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Were the Church Fathers Closer to Protestantism Than to Catholicism?
Biblical Evidence for Catholicism ^ | August 25, 2006 | Dave Armstrong

Posted on 07/28/2009 11:03:59 PM PDT by bdeaner



CHURCH FATHERS
Protestantism is closer than Catholicism to the beliefs of the Church fathers


Many Catholic doctrines were only introduced centuries later and were corruptions

Initial reply

In fact, the exact opposite is true: the fathers as a whole were much more "Catholic" in their beliefs than they were some kind of primitive "Protestants", and this is amply confirmed by Protestant Church historians themselves.

Extensive reply

Ten major "distinctively Catholic" doctrines will be supported by documentation (that early Church fathers largely agreed) from the Protestant historians listed below:

Bible, Church, and Tradition, not Bible Alone (sola Scriptura) as the rule of faith (Oberman, 366-367; Pelikan, 115-119, 303-304; Schaff, II: 169-72, 525-28).

Organic connection of justification and sanctification, not Faith Alone (sola fide) (Geisler, 85, 89, 91-93, 99, 222, 502; McGrath, 108-109, 115; Schaff, II: 588-589).

Mary was a perpetual virgin, the Second Eve, and Mother of God (Theotokos) (Cross, 882-83; Kelly, 491-99; Schaff, III: 409-425, 716-22)

The papacy had strong, binding authority (Kelly, 417-21; Pelikan, 352-354; Schaff, II: 155-162, III: 299-319).

Real presence (not mere symbolism) in the Eucharist (Cross, 475-76; Kelly, 447; Pelikan, 166-67, 236-37; Schaff, III: 492, 500).

The sacrifice of the mass (Cross, 476, 1221; Pelikan, 146-47, 170; Schaff, III: 500).

Episcopacy, or the rule of bishops (Cross, 176; Pelikan, 159-160; Schaff, II: 133-39).

Purgatory and prayers for the dead (Cross, 1144-45; Schaff, II: 603-606).

Baptismal regeneration (forgiveness of sins) (Kelly, 207-211; Pelikan, 290-92; Schaff, II: 253-54).

The veneration and intercession of the saints (Cross, 1227-28; Kelly, 490-91; Schaff, III: 428-42)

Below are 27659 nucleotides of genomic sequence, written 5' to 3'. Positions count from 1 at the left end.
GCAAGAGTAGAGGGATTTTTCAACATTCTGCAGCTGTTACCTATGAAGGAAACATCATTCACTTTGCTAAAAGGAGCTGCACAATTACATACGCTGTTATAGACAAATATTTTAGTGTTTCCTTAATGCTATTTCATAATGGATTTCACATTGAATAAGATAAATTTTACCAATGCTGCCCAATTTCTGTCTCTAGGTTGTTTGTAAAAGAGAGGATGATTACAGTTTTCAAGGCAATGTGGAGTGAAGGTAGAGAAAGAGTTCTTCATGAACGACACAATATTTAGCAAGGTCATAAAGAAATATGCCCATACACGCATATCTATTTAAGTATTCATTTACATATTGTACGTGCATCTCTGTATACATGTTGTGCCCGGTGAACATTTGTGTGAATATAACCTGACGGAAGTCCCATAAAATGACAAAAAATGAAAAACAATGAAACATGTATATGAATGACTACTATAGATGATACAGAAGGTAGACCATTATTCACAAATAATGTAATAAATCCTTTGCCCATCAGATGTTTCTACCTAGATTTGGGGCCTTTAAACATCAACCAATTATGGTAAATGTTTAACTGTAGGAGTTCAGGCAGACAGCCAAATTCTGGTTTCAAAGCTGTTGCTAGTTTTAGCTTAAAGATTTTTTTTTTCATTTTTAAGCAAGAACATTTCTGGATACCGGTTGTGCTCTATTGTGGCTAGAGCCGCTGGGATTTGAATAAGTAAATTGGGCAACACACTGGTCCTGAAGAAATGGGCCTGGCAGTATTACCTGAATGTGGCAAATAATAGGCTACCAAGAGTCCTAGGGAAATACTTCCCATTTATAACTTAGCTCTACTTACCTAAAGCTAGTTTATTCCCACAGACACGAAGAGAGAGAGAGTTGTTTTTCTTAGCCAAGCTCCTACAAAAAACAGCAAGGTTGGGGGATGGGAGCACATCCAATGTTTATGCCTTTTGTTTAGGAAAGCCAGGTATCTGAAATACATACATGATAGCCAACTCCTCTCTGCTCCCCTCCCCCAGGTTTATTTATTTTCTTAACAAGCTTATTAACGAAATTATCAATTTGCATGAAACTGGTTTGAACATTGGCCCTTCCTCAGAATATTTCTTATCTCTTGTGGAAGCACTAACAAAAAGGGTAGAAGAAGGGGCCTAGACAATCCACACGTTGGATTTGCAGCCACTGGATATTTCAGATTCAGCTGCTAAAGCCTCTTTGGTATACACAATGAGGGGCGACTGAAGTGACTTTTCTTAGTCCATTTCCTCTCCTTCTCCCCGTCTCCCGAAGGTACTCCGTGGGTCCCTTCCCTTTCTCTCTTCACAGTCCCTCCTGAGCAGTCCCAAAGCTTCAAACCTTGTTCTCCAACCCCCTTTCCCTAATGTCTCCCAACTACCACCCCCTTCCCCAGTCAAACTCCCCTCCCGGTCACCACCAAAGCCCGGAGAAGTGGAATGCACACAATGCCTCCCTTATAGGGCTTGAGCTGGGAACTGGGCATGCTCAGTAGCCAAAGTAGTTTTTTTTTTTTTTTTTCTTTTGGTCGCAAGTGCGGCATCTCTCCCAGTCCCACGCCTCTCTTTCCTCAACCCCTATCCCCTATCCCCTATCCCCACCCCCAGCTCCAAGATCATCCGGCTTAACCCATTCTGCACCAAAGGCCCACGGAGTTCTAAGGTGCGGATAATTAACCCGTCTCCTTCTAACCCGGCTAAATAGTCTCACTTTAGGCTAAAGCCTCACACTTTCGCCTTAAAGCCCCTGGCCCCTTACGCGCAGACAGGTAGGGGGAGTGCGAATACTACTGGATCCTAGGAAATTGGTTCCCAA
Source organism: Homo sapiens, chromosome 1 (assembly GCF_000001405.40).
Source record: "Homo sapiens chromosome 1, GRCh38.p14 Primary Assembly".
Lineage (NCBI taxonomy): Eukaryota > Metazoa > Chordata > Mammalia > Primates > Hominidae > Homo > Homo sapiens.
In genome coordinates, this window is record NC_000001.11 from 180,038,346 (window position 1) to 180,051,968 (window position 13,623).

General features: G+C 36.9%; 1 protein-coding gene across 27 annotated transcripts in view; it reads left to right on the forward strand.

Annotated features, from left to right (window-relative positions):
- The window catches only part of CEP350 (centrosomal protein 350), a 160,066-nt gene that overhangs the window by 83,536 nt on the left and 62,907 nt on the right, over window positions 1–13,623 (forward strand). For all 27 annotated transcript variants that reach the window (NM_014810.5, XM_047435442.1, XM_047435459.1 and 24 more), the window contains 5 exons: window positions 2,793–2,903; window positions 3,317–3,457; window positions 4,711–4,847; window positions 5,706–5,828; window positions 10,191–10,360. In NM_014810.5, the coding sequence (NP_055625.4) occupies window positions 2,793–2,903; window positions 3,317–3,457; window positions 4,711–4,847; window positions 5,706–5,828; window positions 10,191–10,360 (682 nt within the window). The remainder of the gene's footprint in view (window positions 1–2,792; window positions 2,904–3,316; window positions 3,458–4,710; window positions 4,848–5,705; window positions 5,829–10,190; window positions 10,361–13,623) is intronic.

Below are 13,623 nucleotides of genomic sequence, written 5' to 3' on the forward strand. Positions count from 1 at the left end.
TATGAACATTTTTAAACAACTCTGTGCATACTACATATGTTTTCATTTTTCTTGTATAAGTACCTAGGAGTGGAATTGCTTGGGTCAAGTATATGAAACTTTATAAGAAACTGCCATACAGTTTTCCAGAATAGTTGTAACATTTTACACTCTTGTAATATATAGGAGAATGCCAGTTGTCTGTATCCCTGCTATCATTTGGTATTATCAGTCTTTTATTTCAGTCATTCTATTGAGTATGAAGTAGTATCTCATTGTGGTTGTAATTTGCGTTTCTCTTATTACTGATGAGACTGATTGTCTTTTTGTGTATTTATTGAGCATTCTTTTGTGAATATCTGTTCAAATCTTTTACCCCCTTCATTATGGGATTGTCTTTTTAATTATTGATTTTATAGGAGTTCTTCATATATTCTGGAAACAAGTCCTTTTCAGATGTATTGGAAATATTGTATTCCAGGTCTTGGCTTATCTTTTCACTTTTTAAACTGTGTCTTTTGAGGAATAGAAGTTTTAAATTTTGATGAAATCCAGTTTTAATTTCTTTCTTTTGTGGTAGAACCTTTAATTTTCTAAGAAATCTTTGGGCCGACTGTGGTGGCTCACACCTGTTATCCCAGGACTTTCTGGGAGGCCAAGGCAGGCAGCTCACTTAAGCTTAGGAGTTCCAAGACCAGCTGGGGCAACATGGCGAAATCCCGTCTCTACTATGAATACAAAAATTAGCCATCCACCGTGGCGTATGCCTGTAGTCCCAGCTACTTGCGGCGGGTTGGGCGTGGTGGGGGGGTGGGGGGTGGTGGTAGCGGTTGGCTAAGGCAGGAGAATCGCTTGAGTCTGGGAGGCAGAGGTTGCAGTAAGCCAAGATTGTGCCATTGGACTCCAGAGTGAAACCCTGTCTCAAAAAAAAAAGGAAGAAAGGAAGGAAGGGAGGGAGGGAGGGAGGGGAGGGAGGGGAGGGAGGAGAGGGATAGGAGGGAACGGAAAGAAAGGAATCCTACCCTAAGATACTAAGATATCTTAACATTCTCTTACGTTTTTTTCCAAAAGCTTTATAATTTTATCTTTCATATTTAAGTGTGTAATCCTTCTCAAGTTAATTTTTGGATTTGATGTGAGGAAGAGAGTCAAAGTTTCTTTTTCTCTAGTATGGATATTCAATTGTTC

[SOURCES]

F.L. Cross and E.A. Livingstone, editors, The Oxford Dictionary of the Christian Church, Oxford Univ. Press, 2nd edition, 1983.

Norman L. Geisler and Ralph E. MacKenzie, Roman Catholics and Evangelicals: Agreements and Differences, with Grand Rapids, MI: Baker Book House, 1995, 502, 85, 89, 91-93, 99, 222

J.N.D. Kelly, Early Christian Doctrines, San Francisco: Harper & Row, 1978 edition.

Alister McGrath, Reformation Thought: An Introduction, 2nd edition, Grand Rapids, MI: Baker Book House, 1993.

Heiko Oberman, The Harvest of Medieval Theology, Grand Rapids, MI: Eerdmans, 1967 edition.

Jaroslav Pelikan, The Christian Tradition: A History of the Development of Doctrine: Vol. I: The Emergence of the Catholic Tradition (100-600), Chicago: Univ. of Chicago Press, 1971.

Philip Schaff, History of the Christian Church, Vol. II: Ante-Nicene Christianity: A.D. 100-325, Grand Rapids, MI: Eerdmans, 1970; from the 5th revised edition of 1910.

Philip Schaff, History of the Christian Church, Vol. III: Nicene and Post-Nicene Christianity: A.D. 311-600, Grand Rapids, MI: Eerdmans, 1974; from the 5th revised edition of 1910.

Objection

But individual church fathers can certainly be mistaken. Catholics refer to a "unanimous consent" which is not true to history, because you can always find exceptions among Church fathers.

Reply to Objection

The Catholic Church understands and recognizes this. The phrase "unanimous consent" does not mean "literally everyone," but rather, "substantial, overwhelming agreement and consensus," such as was found, for example, with regard to the biblical canon (an example Protestants are fairly familiar with). This can be proven with historical facts, as above. Oftentimes, modern usages of a word differ from medieval usage, based on the original Latin definitions, so that some wrongly believe a contradiction is present.

J.N.D. Kelly and Philip Schaff (Protestant historians):